Why designers fall out - and how to avoid it

As H&FJ hits the headlines in a big way, Adrian Shaughnessy shares his thoughts on why some creative partnerships are doomed to fail.

As a designer and former studio owner I've made many bad decisions over the years. One of my better ones, however, was to set up my studio in partnership with a non-designer. I didn't realise it was a good idea at the time. The benefits only became clear later when I discovered the many advantages of going into business with a financially savvy partner rather than another designer with a similar outlook and skills to my own. Today, when students and young designers ask me for advice about starting a studio I always tell them to include at least one non-designer.

Partnership with a non-designer worked well for me, but it's no guarantee of a dispute-free working relationship, as illustrated by the recent legal wrangling between type designer Tobias Frere-Jones and his business associate Jonathan Hoefler. Widely acknowledged as the pre-eminent digital type foundry of the 21st century, Hoefler & Frere-Jones is a hugely successful company with numerous wealthy corporate clients and thousands of admirers among designers and type nuts. But as the old music business adage goes, where there's a hit there's a writ.

Typographic tussle

It seems that the pair have fallen out over a disagreement concerning ownership of the company. The Quartz website gives this account of the quarrel: "The suit portrays Frere-Jones as the firm's design genius, and Hoefler as the business and marketing man. In public, the pair have generally been regarded as equals. But the contract that made it so, according to the lawsuit, was never actually written down and signed. Frere-Jones claims he had an oral contract with Hoefler that entitles him to half the company."

There's no need to dwell here on the rights and wrongs of this case - only the two participants know what really happened to cause one to sue the other. But what we can say is that disputes in creative enterprises always seem especially disheartening.

Perhaps, as creative people, we feel we should be above toxic business squabbles and grubby legal battles. When you read that the brothers Ray and Dave Davies of The Kinks loathe the sight of each other, it's depressing to think of all that wonderful music underpinned by hate. How can this be?

In design there are many celebrated examples of partnerships going down the S-bend. But it's not often you get to hear the reasons why. One exception to this is the case of Wally Olins and Michael Wolff. In a highly entertaining talk at Designyatra 2009 (available on YouTube) the founders of branding agency Wolff Olins (Wolff, a designer; Olins, a non-designer) give a frank account of their famous partnership, which was formed in 1963 and came to an end in 1983 when Wolff was dumped out of the company.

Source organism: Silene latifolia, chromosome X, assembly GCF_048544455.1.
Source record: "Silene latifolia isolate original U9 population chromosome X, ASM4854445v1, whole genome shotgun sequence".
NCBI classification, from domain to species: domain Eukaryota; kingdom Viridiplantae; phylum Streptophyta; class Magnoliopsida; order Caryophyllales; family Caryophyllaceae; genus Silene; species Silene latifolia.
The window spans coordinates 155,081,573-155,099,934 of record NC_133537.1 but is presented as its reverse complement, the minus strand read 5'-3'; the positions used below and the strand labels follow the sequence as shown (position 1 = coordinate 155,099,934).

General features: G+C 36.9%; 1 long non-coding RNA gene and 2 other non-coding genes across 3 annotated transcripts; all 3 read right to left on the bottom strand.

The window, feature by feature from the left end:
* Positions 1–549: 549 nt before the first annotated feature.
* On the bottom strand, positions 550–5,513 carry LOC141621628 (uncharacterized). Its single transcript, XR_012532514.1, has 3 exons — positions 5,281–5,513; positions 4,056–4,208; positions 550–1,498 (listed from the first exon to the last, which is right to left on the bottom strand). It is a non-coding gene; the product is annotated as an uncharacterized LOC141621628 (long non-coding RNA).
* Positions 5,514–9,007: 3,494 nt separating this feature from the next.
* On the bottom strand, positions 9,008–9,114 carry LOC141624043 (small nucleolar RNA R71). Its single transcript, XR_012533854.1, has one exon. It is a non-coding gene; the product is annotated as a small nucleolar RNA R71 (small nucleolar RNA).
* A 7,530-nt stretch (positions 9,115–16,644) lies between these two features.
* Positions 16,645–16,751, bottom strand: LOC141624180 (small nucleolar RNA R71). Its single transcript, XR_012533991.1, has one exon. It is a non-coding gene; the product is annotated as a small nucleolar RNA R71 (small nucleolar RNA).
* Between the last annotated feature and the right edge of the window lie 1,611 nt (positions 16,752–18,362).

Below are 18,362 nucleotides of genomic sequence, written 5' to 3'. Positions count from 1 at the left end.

Creative collapse

The combative and articulate Olins gives a good-natured (if somewhat acid-flavoured) account of what drove him mad about Wolff. According to Olins, Wolff lacked self-discipline and had a "total disregard" for time and money. Olins was also infuriated by his partner's creative capriciousness and cites an example of a client presentation where Wolff suddenly announced the work he was showing was wrong and the client wasn't allowed to have it. As Wolff describes in an interview with the designer Mike Dempsey on his blog Graphic Journey, he was eventually ousted from Wolff Olins in a "well-documented boardroom coup".

Both those men are intelligent and sophisticated people. But like sugar lumps in hot tea, partnerships can dissolve in an instant when financial reality meets creative passion, and it's usually the money that wins. Unfortunately, the creative ego can be as destructive as the financial motive. And while there are some wonderful and enduring creative partnerships - studios run by designers that have stayed together over many decades - there are others that have failed to survive the first quarrel.

In truth, there is no foolproof system to avoid disputes among partners. Partnerships are like tiny infants - if they're to survive they have to be constantly cosseted, protected and nurtured. Take your eye off any aspect of a partnership for a millisecond and you could be following Frere-Jones and Hoefler into the law courts.

Words: Adrian Shaughnessy

Adrian Shaughnessy is a graphic designer and writer; he runs ShaughnessyWorks and is also founding partner of Unit Editions, producing books on design and visual culture. This article originally appeared in Computer Arts issue 224.